The model of theory in this account. A theory is explanatory not simply by virtue of the logical inferences legitimized by the form of its laws.
if a body were free of forces, it would move at constant velocity
Logic isn’t enough: in the real world there are no object which can be free of forces!
So scientific theories are ontological maps of the inner constitution of the world; they should explain why phenomena behave the way they do at the observable level.
It follows that theories become very risky devices: they might discover entities that turn out not to exist
An alternative to scientific explanation beyond logic:
Accounting for the discovery of the hypotheses.
Popper: we can only test our conjectures when we have them, by using a hypothetico-deductive method; the same goes with Hempel:
From Popper’s point of view, the procedure to follow is +++
The hypotetico-deductive model
- Observation (O)
- Hypothesis formulation (H)
- deduction of a consequence to the hypotheses (if H, then p)
- Empirically check the validity of the conclusion (p?)
- if the conclusion is proven to be not true, also the hypothesis will be not true. (!p, !H)
Logic doesn’t care about how the hypotheses is brought about, but they focus on the testing:
The initial stage, the act of conceiving or inventing a theory, seems to me neither to call for logical analysis nor to be susceptible of it. The question how it happens that a new idea occurs to a man… may be of great interest to empirical psychology; but it is irrelevant to the logical analysis of scientific knowledge.
Logic of Scientific Discovery, p.20
Hempel agrees with Popper on this
The transition from data to theory requires creative imagination. Scientific hypotheses and theories are not derived from observed facts, but invented in order to account for them. They constitute guesses at the connections that might obtain between phenomena […]. “Happy guesses” of this kind require great ingenuity, especially if they involve a radical departure from current modes of scientific thinking […]. Nevertheless, the ways in which fruitful scientific guesses are arrived at are very different from any process of systematic inference […] In his endeavour to find a solution to his problem, the scientist may give free rein to his imagination, and the course of his creative thinking may be influenced even by scientifically questionable notions. Yet scientific objectivity is safeguarded by the principle that while hypotheses and theories may be freely invented and proposed in science, they can be accepted into the body of scientific knowledge only if they pass critical scrutiny.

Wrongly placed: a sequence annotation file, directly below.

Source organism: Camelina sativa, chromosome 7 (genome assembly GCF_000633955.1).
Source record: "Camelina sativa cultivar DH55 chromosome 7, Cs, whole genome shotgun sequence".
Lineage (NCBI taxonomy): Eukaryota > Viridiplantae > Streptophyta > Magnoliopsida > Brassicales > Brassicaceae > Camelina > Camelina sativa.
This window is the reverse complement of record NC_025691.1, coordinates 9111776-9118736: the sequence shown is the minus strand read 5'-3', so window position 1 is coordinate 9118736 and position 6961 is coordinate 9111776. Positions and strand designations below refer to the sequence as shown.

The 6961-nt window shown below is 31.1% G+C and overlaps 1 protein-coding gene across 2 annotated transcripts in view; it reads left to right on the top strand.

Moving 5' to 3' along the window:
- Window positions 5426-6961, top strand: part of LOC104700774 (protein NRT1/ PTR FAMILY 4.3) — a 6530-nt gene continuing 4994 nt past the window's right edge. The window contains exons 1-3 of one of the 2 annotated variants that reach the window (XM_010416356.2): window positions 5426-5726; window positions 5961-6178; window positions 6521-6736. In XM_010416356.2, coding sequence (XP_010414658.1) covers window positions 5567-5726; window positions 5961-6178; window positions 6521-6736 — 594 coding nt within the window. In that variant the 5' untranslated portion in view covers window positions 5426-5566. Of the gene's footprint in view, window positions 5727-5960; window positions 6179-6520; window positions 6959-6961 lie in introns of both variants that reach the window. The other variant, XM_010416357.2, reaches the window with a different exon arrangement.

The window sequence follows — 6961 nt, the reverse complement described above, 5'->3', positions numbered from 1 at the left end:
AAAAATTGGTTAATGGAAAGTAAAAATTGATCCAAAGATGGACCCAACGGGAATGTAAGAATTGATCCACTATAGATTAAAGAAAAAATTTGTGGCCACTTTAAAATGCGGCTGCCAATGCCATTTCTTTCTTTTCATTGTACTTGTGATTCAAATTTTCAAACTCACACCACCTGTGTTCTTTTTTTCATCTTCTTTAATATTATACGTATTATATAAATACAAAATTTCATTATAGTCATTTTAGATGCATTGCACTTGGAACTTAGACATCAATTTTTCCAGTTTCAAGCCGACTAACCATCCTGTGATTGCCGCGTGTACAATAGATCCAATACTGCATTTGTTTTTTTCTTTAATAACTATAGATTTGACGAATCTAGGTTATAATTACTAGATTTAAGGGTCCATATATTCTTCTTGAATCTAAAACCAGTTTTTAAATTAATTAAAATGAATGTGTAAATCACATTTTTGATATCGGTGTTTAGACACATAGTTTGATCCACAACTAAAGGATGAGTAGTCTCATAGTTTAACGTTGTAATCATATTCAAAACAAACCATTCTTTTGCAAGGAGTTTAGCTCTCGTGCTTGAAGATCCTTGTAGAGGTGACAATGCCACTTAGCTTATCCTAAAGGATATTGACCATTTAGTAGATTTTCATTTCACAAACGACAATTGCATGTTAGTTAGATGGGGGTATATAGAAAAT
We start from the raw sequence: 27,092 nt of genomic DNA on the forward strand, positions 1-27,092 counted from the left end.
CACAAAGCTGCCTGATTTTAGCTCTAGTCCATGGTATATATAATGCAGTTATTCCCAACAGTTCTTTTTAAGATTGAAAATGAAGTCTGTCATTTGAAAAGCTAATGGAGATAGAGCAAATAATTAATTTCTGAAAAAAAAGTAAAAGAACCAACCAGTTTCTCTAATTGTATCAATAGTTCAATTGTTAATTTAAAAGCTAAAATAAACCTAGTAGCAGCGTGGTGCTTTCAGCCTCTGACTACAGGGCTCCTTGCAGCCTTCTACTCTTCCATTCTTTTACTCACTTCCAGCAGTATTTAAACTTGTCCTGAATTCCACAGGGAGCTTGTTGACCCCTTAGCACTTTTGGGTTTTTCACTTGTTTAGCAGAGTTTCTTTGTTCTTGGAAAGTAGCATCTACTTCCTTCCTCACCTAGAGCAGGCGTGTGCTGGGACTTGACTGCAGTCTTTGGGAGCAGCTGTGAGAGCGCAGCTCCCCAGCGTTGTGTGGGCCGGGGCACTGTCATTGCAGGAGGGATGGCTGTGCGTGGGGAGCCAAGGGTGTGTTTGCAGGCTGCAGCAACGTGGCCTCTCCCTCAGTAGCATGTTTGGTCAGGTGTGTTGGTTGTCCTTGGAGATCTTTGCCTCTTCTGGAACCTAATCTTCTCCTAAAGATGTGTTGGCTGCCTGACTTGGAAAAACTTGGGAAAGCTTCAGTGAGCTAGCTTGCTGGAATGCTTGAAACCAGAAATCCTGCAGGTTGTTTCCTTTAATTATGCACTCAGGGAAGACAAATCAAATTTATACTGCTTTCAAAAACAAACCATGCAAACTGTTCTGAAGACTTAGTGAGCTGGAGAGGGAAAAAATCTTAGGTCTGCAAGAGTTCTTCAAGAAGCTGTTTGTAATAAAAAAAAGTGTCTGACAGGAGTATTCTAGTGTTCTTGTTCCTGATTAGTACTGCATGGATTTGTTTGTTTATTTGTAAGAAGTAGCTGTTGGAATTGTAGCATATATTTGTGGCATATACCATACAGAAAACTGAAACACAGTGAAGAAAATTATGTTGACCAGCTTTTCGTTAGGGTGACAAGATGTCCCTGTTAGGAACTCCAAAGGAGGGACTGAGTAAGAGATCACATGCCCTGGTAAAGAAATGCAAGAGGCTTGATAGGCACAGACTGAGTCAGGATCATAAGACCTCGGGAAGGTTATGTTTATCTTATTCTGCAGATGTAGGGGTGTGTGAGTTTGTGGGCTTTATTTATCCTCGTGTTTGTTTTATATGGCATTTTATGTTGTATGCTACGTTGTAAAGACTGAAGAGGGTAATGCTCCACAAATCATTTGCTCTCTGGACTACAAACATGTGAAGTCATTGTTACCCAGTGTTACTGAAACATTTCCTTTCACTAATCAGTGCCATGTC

Guesses and the connection we might obtain from phenomena, invent hypotheses.
At this point, Hempel disagrees with Popper:
testing doesn’t mean falsification
- if a hypothesis is not true, it’s not false, but disconfirmed
- if an hypotheses is not (not falsified), it is not true, it is confirmed.
even extensive testing with entirely favourable results does not establish a hypotheses conclusively, but provides only more or less strong support for it. Hence, […] it [scientific enquiry] may be said to be inductive in a wider sense, inasmuch as it involves the acceptance of hypotheses on the basis of data that afford no deductively conclusive evidence, but lend it more or less strong ‘inductive support’ or confirmation
Hempel, Philosophy of Natural Science, p.18
Next topic: Testing the hypotheses